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The Four Heart Chambers and Their Function – Anatomy of the Heart

by Joseph Alpert, MD
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    00:00 valve. Now, here is a little diagram of the circulation, you can see it’s made in two colors - blue for the blood that’s returning to the right side of the heart. It’s exhausted of its oxygen, it’s carrying waste products, particularly carbon dioxide. Carbon dioxide was given off in the lungs, oxygen will be introduced to the red blood cells and then they will get to the left side of the heart where they will be pumped out to the body.

    00:25 So, let’s follow the circulation through the heart. You can see that there are two large veins here that drain into the right atrium, the superior vena cava drains the blood from the upper body, the inferior vena cava drains the blood from the lower body.

    00:43 They both empty into the right atrium and through… then pass through the tricuspid valve into the right ventricle, they are pumped out through the pulmonic valve into the lungs and then they return through pulmonary veins to the left atrium and then across the mitral valve into the left ventricle and the left ventricle pumps it out through the aortic valve to the aorta and to the whole body. What you see here is a small catheter working its way through the heart. We are going to talk more about that catheter. That’s how we measure pressures and the flow, the amount of blood that the heart is pumping during a diagnostic catheterization. But, again, of course, the blood is not exactly this color blue on the… on the right side of the circulation, it’s a little bit darker and it’s quite bright red on the arterial side.

    01:37 Now, here is a more anatomically correct diagram and there are a couple of points I want you to note about that. You will still notice the superior vena cava, the inferior vena cava coming into the right atrium, draining the... if you will, the deoxygenated or tired blood into the right atrium. You can see the tricuspid valve as the blood passes into the right ventricle and then you can see it being pumped out into the pulmonary artery, still all in blue. What’s of interest here is that the left ventricle is a lot thicker than the right ventricle. And in fact, their shapes are slightly different. Why is that? It’s because they have very different functions. The pressure in the lung is quite low, so that the right ventricle functions like a bellows- like the blacksmith uses to create air for his fire that he is going to be melting the… and working on horseshoes, for example. So, it produces large volumes of blood movement at low pressure. The left ventricle, of course, has to pump blood throughout the body, so it has to pump that blood at a much higher pressure. And consequently, the walls of the left ventricle are much thicker than the walls of the right ventricle, it’s functioning not like a bellows, but rather like the piston in a car- a high pressure chamber that does a lot of pressure work as opposed to the right ventricle which does a lot of volume work at much lower pressure.

    03:07 Now, here we see the heart diagramed in comparison to the chest x-ray. You can see on the right hand side, this is a so called frontal x-ray like this, and then on the left hand side, there is a lateral x-ray taken like that from the side, and what you can see are several things. First of all, again, notice that the heart is not in the center of the chest, but in fact, is a little bit more in the left chest than the… than the right chest and the bulge that you see down in the… in the left chest is actually the left ventricular outline. If you want to see the right ventricle, you have to look at the lateral view and you see it in front of the left ventricle. Now, people say, “Wait a minute! The heart actually has the right ventricle in front of the left ventricle?” And in fact, that is exactly the case. We will see that on some further x-rays and Magnetic Resonance Image which will show you that, in fact, the right ventricle does lie in front closer to the breast bone than the left ventricle which lies a little bit behind. And you can get a hint of that from the… the two diagrams here that are reflecting what you see in the chest x-rays below.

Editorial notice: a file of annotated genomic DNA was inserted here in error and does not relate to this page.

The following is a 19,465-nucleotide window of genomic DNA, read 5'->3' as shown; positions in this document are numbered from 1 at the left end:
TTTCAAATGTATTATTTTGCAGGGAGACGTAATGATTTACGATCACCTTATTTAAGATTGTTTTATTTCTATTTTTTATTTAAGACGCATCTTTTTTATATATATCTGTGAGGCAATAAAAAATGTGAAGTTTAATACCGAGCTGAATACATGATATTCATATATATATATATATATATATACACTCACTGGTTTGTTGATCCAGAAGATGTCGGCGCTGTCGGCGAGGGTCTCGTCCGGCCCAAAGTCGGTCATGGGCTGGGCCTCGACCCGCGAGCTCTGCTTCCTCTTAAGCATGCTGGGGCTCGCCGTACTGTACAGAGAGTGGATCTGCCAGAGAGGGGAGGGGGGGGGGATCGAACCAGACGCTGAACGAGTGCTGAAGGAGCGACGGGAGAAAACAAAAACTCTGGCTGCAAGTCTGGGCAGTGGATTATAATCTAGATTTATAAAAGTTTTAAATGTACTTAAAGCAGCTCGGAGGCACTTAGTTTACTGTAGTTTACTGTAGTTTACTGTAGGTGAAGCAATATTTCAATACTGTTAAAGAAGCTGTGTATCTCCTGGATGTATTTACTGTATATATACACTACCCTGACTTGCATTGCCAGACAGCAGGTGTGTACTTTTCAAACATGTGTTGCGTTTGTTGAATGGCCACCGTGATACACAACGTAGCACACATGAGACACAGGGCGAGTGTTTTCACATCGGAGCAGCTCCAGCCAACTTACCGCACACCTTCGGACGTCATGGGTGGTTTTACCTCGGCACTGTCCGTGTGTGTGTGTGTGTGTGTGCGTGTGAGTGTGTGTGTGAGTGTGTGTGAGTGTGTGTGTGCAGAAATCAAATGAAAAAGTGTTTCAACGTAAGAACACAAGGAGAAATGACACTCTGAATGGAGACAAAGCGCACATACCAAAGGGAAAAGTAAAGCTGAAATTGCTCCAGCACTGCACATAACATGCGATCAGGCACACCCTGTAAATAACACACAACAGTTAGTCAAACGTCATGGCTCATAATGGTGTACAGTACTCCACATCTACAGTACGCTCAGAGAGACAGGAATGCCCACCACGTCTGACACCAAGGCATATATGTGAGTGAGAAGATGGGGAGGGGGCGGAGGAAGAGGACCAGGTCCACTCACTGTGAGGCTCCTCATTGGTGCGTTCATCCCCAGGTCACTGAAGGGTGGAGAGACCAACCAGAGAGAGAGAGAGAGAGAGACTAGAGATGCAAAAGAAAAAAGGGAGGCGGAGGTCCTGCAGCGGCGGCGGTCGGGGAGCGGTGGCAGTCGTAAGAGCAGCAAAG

04:26 Now, here is an MRI of the chest. What’s at the top there is the front, the breast bone and what’s at the bottom of the picture is the spine, you can see a little area of the spinal vertebra there, and you can see the heart right in the middle there of… of the diagram labeled; RV is the right ventricle and LV is the left ventricle and you can see that the right ventricle is lying in fact, in front, that is closer to the chest front wall compared to the left ventricle. And again, here is again the diagram showing you where the heart is located and also, where the different points are that you can best hear with your stethoscope, the sounds made by the four heart valves. We are going to talk about those in… in just a moment. But, you see their areas on the little bit upper right chest, little bit upper left chest, lower right chest and lower left chest.


    About the Lecture

    The lecture The Four Heart Chambers and Their Function – Anatomy of the Heart by Joseph Alpert, MD is from the course Introduction to the Cardiac System.


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    Author of lecture The Four Heart Chambers and Their Function – Anatomy of the Heart

     Joseph Alpert, MD

    Joseph Alpert, MD


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